Drowsy Driving vs. Drunk Driving: What’s the Difference?

Posted On August 27, 2018 Criminal Defense,Drunk Driving by John Allen Phebus

Drunk driving and drowsy driving can share similar characteristics, especially to the casual observer. In fact, driving after 24 hours of wakefulness is the equivalent of driving with a .10 blood alcohol content (BAC), according to the National Sleep Foundation. However, the key difference between drunk driving and drowsy driving is that the former is a criminal offense that can lead to consequences, such as license suspension, court costs, and other civil and criminal penalties. Drowsy driving, on the other hand, does not generally carry criminal charges, but may lead to civil penalties in some cases.

Is Drowsy Driving Legal in Arizona?

Most people are familiar with the idea that drunk driving is a criminal offense; however, the legal status of drowsy driving is not immediately clear. We do know drowsy driving contributes to many accidents throughout the state of Arizona, and driving while sleepy has serious inherent risks. No current statute prohibiting drowsy driving in Arizona exists, but a dangerously tired driver could face criminal or civil liability if his or her actions give rise to serious injury or death.

If a drowsy driver is acting dangerously on the roadways, he or she may face charges of reckless driving in accordance with the Arizona Vehicle Code. This class 2 misdemeanor is punishable by fines and a possible 90 days in jail, but more than one occurrence in a 24-month period could lead to a class 1 misdemeanor conviction under Arizona law. This carries a revocation of driving privileges and at least 20 days in jail.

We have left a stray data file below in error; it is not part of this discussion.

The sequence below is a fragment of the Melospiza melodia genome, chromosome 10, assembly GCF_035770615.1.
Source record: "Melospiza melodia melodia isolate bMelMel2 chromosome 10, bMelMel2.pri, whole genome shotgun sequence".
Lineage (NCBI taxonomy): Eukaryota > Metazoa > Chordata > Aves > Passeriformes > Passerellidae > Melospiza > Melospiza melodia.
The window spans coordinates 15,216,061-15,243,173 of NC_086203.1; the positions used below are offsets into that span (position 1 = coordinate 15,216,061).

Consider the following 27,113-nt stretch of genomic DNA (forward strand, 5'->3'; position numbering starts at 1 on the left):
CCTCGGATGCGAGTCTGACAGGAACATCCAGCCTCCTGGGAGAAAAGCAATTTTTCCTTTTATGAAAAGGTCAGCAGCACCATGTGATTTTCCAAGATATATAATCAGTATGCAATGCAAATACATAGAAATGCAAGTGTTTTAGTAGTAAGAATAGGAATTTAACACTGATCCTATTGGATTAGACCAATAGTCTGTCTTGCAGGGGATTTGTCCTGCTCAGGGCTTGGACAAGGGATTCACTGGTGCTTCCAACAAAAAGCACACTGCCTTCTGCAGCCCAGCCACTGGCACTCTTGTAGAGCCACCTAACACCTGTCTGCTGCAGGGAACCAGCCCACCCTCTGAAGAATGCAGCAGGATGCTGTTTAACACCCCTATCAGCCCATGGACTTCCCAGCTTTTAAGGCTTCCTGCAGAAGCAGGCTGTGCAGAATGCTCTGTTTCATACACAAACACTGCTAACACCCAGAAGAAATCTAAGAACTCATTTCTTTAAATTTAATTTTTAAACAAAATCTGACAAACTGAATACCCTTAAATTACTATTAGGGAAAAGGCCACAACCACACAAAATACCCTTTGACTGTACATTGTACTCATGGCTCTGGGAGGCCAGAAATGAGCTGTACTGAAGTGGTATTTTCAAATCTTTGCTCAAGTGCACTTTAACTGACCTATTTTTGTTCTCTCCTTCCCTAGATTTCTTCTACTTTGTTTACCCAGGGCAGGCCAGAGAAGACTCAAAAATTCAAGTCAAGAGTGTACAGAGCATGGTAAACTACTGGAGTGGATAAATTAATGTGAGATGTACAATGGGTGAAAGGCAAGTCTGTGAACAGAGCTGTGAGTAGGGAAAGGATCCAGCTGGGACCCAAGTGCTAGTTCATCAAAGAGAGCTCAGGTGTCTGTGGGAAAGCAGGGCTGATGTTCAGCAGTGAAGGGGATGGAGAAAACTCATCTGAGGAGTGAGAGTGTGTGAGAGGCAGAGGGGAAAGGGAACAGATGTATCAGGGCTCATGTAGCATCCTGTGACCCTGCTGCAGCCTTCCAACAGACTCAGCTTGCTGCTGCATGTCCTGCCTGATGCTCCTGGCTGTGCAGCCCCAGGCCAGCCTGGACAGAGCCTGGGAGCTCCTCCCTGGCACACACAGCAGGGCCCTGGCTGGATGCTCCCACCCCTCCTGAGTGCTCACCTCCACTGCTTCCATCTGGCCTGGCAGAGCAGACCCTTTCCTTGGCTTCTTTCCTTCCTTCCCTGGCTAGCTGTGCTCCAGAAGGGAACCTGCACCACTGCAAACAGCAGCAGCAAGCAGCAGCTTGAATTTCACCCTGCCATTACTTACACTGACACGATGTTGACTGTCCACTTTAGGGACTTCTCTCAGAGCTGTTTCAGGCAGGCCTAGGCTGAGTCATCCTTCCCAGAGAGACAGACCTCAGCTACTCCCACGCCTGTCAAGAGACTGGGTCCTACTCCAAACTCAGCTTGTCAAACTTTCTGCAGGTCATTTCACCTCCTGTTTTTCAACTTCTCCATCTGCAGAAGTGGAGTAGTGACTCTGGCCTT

If a drowsy driver’s actions also lead to fatal or serious injury of another person, he or she could be civilly liable for any damages that result. In some cases, a prosecutor may choose to pursue charges of vehicular manslaughter when drowsy driving results in death. In Arizona, vehicular manslaughter is considered a class 2 felony, and a conviction for this violent crime could lead to four to 10 years’ imprisonment. However, the decision to pursue these types of charges will vary widely depending on the circumstances of an accident and the prosecution involved. A Glendale violent crimes lawyer can help you build a solid defense for your case.

Driving Under the Influence in Arizona

In Arizona, the legal status of driving under the influence is much more clear. DUIs are serious crimes under Arizona law, and occur when a driver operates motor vehicle with a BAC in excess of .08. In general, three different levels of DUI exist:

  • A standard DUI involves a BAC above .08. A first offense carries fines of about $1,500, plus 10 days in jail. Drivers can expect to lose their licenses for 90 days and get an interlocking device on their vehicles for 12 months. A second offense can lead to $3,500 in fines, a one-year revocation of driving privileges, up to 90 days in jail, and an interlocking device for up to 12 months.
  • An extreme DUI involves a BAC above .15. This is a much more serious offense, and can involve 30 days in jail, $2,800 in fines, mandated counseling, driver’s license suspension, and an interlocking device for 12 months for the first offense.
  • A super extreme DUI requires a BAC above .2. The first offense carries a penalty of 45 days in jail, fines totaling $3,200, at least a 90-day license suspension, counseling, and an interlocking device for 18 months.

In addition, drunk drivers may be civilly liable for any injuries or damages they cause to people or property as a result of their endangered driving.

Drunk driving and drowsy driving may have similar side effects, but the law tends to punish the former behavior more harshly. Even so, drowsy drivers may face criminal and civil liability for their actions when they result in property damage, serious injuries or death.